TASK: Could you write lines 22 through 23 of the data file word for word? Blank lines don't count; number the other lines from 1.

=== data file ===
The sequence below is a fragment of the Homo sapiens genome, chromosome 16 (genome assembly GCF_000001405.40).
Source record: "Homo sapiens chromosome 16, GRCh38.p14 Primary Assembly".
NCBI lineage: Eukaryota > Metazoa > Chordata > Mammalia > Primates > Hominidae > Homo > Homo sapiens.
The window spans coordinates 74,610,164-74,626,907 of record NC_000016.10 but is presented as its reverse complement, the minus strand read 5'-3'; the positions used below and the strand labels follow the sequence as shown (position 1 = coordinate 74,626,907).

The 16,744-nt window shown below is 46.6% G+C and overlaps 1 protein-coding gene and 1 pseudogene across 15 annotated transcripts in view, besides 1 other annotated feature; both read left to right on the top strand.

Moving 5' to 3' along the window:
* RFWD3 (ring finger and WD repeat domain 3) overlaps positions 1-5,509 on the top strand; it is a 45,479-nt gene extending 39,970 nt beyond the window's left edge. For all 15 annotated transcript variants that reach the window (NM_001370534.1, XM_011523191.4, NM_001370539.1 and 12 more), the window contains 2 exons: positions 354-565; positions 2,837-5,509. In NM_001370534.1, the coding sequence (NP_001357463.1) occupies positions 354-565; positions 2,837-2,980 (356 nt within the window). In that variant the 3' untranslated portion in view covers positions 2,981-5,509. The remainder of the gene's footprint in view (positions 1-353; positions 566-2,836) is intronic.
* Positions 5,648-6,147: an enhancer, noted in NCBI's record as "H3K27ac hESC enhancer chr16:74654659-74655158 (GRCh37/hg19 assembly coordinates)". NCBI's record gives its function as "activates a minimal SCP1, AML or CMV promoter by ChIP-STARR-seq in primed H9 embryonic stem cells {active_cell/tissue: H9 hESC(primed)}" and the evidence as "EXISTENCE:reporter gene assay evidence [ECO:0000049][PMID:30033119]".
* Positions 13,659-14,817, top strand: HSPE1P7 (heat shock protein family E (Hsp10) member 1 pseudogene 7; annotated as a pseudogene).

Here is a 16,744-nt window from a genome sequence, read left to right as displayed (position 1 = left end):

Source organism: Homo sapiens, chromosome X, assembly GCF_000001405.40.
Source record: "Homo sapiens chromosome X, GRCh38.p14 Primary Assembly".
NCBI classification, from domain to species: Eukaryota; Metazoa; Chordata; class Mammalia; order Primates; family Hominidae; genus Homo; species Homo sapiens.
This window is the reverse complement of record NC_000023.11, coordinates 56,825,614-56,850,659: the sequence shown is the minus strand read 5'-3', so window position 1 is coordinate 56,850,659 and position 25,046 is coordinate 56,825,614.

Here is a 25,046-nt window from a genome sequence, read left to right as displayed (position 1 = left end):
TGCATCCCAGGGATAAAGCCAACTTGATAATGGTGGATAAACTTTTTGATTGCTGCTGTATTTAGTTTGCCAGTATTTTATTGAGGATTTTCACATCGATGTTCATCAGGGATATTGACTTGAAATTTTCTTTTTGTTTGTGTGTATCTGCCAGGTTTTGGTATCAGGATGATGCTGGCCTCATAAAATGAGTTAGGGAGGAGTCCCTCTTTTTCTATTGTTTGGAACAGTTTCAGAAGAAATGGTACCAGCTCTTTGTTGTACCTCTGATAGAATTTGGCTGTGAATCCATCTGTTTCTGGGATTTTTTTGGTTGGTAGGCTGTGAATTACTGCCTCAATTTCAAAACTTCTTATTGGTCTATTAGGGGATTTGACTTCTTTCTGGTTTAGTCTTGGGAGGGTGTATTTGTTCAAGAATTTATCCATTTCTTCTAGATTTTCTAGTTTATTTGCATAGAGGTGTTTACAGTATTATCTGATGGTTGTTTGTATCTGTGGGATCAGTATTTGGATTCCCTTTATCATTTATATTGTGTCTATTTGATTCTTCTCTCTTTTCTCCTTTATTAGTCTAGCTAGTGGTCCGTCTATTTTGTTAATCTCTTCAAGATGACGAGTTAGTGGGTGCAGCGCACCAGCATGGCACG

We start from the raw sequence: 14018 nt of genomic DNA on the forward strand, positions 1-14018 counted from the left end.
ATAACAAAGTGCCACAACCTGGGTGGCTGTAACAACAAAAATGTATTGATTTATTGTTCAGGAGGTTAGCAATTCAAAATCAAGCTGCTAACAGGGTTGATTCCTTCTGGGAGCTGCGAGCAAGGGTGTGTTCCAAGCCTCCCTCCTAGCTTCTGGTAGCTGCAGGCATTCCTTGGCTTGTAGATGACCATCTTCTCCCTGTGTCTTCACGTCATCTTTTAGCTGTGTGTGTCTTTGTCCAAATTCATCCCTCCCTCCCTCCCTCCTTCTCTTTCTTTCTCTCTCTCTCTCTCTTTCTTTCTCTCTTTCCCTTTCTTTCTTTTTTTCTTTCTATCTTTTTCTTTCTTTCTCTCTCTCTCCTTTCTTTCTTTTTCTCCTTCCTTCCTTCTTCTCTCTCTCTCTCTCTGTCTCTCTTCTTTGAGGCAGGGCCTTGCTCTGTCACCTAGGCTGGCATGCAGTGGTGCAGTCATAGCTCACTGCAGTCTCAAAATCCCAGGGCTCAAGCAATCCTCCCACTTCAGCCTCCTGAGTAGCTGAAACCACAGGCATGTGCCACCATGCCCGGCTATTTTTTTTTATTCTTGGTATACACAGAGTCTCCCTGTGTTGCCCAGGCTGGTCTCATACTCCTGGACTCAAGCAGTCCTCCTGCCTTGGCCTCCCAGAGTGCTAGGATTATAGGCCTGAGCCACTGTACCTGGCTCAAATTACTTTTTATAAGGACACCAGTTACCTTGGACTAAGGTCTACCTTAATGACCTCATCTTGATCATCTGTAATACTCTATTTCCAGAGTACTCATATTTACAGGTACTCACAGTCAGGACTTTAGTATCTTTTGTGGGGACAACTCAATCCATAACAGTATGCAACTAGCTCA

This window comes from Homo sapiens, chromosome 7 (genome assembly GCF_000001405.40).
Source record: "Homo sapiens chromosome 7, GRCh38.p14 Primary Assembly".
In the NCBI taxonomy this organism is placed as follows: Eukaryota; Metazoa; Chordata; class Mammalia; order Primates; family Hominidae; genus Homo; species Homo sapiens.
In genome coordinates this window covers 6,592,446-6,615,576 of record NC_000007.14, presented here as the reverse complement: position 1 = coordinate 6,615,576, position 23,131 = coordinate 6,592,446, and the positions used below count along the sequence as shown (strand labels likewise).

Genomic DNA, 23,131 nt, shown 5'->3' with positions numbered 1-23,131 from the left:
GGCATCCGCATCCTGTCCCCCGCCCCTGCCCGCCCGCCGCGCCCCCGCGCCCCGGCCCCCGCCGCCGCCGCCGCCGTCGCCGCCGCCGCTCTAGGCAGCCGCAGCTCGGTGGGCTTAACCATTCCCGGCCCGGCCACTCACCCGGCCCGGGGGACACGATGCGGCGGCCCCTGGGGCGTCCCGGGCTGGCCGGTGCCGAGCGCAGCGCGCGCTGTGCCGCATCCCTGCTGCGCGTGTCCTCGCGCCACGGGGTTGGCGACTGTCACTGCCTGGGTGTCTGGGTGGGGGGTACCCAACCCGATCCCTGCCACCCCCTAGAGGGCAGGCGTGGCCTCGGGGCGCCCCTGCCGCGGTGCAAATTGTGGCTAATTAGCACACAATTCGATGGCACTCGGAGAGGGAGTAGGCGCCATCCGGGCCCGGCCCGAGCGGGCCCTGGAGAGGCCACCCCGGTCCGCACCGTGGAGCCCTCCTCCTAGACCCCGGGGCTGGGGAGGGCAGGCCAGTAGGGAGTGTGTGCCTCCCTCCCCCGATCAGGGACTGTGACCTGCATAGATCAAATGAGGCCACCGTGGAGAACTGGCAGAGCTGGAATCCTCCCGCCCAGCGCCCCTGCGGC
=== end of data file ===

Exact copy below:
In genome coordinates this window covers 6,592,446-6,615,576 of record NC_000007.14, presented here as the reverse complement: position 1 = coordinate 6,615,576, position 23,131 = coordinate 6,592,446, and the positions used below count along the sequence as shown (strand labels likewise).

Genomic DNA, 23,131 nt, shown 5'->3' with positions numbered 1-23,131 from the left: